Edited by TAD2005

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Hi Iflyrc,

If it's the 787 overnight, I'd go for it. If the AKL departure is on time, there's enough slack in the schedule, and a morning departure from LAX isn't a problem.

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Totally agree - 2 hours leaves no leeway for anything to go wrong. You will end up being strung out at the end of what will, I'm sure be a relaxing cruise.

I would definitely ask for a later connection

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This is reminiscent of the hundreds of threads on this and other CC boards asking whether a flight at x:xxAM out of FLL is too early. Some will post that it's definitely too early, others will respond that they regularly book flights at that time without difficulty and a third group cautions that it is probably doable... if everything goes according to schedule.

 

I enjoy a nice relaxing end to my cruises with no rushing and no worrying, so if the OP's shoes, I'd book a later connecting flight.

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We will be getting off the Maasdam in Auckland,

NZ and flying American Airlines back to Indianapolis, IN via a plane change at LAX. American changed the flight times and we have a 2 hour layover - we have the Global Entry certification which should help.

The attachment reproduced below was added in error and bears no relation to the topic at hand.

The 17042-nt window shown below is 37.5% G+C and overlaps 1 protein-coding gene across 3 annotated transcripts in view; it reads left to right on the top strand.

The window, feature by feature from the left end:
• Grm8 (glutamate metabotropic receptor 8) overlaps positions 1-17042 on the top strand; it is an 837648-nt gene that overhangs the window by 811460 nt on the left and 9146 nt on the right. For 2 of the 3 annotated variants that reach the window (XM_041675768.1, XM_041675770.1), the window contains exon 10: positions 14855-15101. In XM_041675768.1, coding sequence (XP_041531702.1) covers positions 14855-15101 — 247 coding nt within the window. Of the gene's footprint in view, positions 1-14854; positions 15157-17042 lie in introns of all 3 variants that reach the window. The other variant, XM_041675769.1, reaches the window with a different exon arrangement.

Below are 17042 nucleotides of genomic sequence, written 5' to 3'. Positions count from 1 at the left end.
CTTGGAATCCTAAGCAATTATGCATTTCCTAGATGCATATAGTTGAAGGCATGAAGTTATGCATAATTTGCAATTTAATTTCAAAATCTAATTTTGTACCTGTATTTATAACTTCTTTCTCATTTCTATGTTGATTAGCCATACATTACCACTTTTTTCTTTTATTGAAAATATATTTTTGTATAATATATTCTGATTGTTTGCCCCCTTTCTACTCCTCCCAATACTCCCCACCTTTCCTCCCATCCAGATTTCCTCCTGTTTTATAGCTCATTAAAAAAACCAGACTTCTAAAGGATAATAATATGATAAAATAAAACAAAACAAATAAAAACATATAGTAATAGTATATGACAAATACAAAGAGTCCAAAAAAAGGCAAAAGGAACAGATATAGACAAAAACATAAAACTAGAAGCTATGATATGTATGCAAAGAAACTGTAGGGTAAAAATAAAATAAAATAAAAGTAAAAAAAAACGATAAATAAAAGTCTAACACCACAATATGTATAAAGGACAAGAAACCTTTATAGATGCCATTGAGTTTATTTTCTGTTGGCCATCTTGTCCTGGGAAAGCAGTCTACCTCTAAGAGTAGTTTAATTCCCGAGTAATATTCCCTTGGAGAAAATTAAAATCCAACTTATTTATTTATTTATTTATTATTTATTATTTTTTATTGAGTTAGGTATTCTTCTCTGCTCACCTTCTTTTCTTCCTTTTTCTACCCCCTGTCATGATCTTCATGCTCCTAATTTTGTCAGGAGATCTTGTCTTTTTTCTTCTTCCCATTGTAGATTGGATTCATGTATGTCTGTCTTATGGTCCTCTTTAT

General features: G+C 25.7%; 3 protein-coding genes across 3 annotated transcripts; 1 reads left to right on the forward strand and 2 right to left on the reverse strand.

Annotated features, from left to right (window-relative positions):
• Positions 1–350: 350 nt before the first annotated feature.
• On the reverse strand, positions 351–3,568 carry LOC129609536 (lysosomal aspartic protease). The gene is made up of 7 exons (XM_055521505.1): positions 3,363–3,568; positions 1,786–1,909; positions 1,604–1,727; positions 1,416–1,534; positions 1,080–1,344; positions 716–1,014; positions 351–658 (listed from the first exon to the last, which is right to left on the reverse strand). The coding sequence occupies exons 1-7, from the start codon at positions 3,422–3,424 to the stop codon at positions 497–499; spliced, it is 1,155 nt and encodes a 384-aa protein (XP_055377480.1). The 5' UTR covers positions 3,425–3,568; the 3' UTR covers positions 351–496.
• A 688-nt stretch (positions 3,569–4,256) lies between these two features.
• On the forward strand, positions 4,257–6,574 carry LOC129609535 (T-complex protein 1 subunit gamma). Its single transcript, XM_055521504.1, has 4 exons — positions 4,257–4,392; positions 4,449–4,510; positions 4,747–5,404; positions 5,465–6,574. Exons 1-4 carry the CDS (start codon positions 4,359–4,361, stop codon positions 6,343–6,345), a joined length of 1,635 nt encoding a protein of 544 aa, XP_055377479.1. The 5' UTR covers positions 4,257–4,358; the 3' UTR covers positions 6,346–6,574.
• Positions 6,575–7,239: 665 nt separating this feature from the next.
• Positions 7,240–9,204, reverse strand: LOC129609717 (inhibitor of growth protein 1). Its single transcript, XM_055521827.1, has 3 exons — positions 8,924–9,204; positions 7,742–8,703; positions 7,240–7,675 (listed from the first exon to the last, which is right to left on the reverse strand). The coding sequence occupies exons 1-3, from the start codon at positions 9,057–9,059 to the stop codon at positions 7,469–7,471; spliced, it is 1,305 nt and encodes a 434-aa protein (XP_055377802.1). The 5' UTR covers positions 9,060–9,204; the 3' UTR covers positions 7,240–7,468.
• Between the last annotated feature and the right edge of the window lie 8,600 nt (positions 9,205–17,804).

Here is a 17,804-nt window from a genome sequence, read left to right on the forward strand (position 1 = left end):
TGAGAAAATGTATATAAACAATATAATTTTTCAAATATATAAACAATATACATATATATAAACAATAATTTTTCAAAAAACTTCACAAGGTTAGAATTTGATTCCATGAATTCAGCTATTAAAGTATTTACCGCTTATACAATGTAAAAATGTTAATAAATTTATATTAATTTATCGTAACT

Question #1 Will our luggage be checked all the way from Auckland to Indianapolis or do we need to collect it at LAX and check to Indy?

 

Question #2 Will 2 hours work for this turn around? It will be at 6:40am on Friday Dec 2.

 

We have only flown back into the USA a couple times and don't remember how the luggage was handled.

 

Appreciate all input.

 

We're from Carmel. We are doing the Westerdam Sidney to Auckland sailing that ends Dec 6, 2017. When we recently returned from an international flight and landed in Washington DC, 2 hours would not have been a enough time to make a connecting flight. I would imagine LAX is similar to DC as far as the number of flights landing etc. Many flights are overnight flights and arrive in the morning at LAX. If you can arrange at least a 3 hour layover, it would be good to do simply for your own peace of mind. In DC it took us 3 hours to get through custums, security etc. as others have described. By the time we got to our gate for the connecting flight, they were already boarding. Good luck.

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Why is it that when airports and airlines now almost universally suggest getting to an airport FOR A DOMESTIC FLIGHT at least two hours before flight time, we hear people saying that a SCHEDULED international arrival two hours before a connecting flight gives plenty of time?

 

I think the answer is a combination of two or more of the following: they have never flown, they have never experienced a late arriving flight, they have never experienced delays at immigration and/or customs, they have insufficient imagination to even conceive of things going wrong, they like the idea of sounding like experienced travelers by giving bland assurances, and maybe they hope to play a nasty trick on some gullible travelers.

 

Of course, it can be done - but the hassle of missing a connection - especially after getting off a trans-Pacific flight - is not something to unthinkingly risk - so why not suggest a reasonably cautious approach?